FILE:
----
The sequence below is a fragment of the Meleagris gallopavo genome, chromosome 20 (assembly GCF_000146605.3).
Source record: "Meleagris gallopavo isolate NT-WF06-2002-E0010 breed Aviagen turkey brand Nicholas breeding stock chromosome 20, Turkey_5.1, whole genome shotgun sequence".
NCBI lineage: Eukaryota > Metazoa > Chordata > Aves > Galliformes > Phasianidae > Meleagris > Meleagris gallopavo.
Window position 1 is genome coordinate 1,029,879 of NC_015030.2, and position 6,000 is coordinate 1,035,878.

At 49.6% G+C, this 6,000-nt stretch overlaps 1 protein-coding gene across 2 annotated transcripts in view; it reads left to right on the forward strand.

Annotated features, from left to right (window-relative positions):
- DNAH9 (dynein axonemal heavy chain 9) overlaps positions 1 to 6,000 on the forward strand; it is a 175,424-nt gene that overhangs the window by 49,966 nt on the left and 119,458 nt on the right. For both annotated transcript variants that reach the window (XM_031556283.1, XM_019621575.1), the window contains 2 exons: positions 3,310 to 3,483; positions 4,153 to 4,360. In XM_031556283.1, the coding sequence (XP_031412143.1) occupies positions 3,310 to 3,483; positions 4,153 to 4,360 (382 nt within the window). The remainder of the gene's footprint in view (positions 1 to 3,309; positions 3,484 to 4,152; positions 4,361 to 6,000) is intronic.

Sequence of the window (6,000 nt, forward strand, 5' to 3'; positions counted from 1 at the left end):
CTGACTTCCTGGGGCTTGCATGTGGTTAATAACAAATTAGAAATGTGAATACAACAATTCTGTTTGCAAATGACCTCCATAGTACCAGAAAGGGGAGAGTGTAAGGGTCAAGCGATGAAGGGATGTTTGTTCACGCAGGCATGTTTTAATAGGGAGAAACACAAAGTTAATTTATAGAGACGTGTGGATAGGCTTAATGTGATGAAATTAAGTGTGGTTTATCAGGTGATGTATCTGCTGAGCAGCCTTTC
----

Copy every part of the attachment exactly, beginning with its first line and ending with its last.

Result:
The sequence below is a fragment of the Meleagris gallopavo genome, chromosome 20 (assembly GCF_000146605.3).
Source record: "Meleagris gallopavo isolate NT-WF06-2002-E0010 breed Aviagen turkey brand Nicholas breeding stock chromosome 20, Turkey_5.1, whole genome shotgun sequence".
NCBI lineage: Eukaryota > Metazoa > Chordata > Aves > Galliformes > Phasianidae > Meleagris > Meleagris gallopavo.
Window position 1 is genome coordinate 1,029,879 of NC_015030.2, and position 6,000 is coordinate 1,035,878.

At 49.6% G+C, this 6,000-nt stretch overlaps 1 protein-coding gene across 2 annotated transcripts in view; it reads left to right on the forward strand.

Annotated features, from left to right (window-relative positions):
- DNAH9 (dynein axonemal heavy chain 9) overlaps positions 1 to 6,000 on the forward strand; it is a 175,424-nt gene that overhangs the window by 49,966 nt on the left and 119,458 nt on the right. For both annotated transcript variants that reach the window (XM_031556283.1, XM_019621575.1), the window contains 2 exons: positions 3,310 to 3,483; positions 4,153 to 4,360. In XM_031556283.1, the coding sequence (XP_031412143.1) occupies positions 3,310 to 3,483; positions 4,153 to 4,360 (382 nt within the window). The remainder of the gene's footprint in view (positions 1 to 3,309; positions 3,484 to 4,152; positions 4,361 to 6,000) is intronic.

Sequence of the window (6,000 nt, forward strand, 5' to 3'; positions counted from 1 at the left end):
CTGACTTCCTGGGGCTTGCATGTGGTTAATAACAAATTAGAAATGTGAATACAACAATTCTGTTTGCAAATGACCTCCATAGTACCAGAAAGGGGAGAGTGTAAGGGTCAAGCGATGAAGGGATGTTTGTTCACGCAGGCATGTTTTAATAGGGAGAAACACAAAGTTAATTTATAGAGACGTGTGGATAGGCTTAATGTGATGAAATTAAGTGTGGTTTATCAGGTGATGTATCTGCTGAGCAGCCTTTC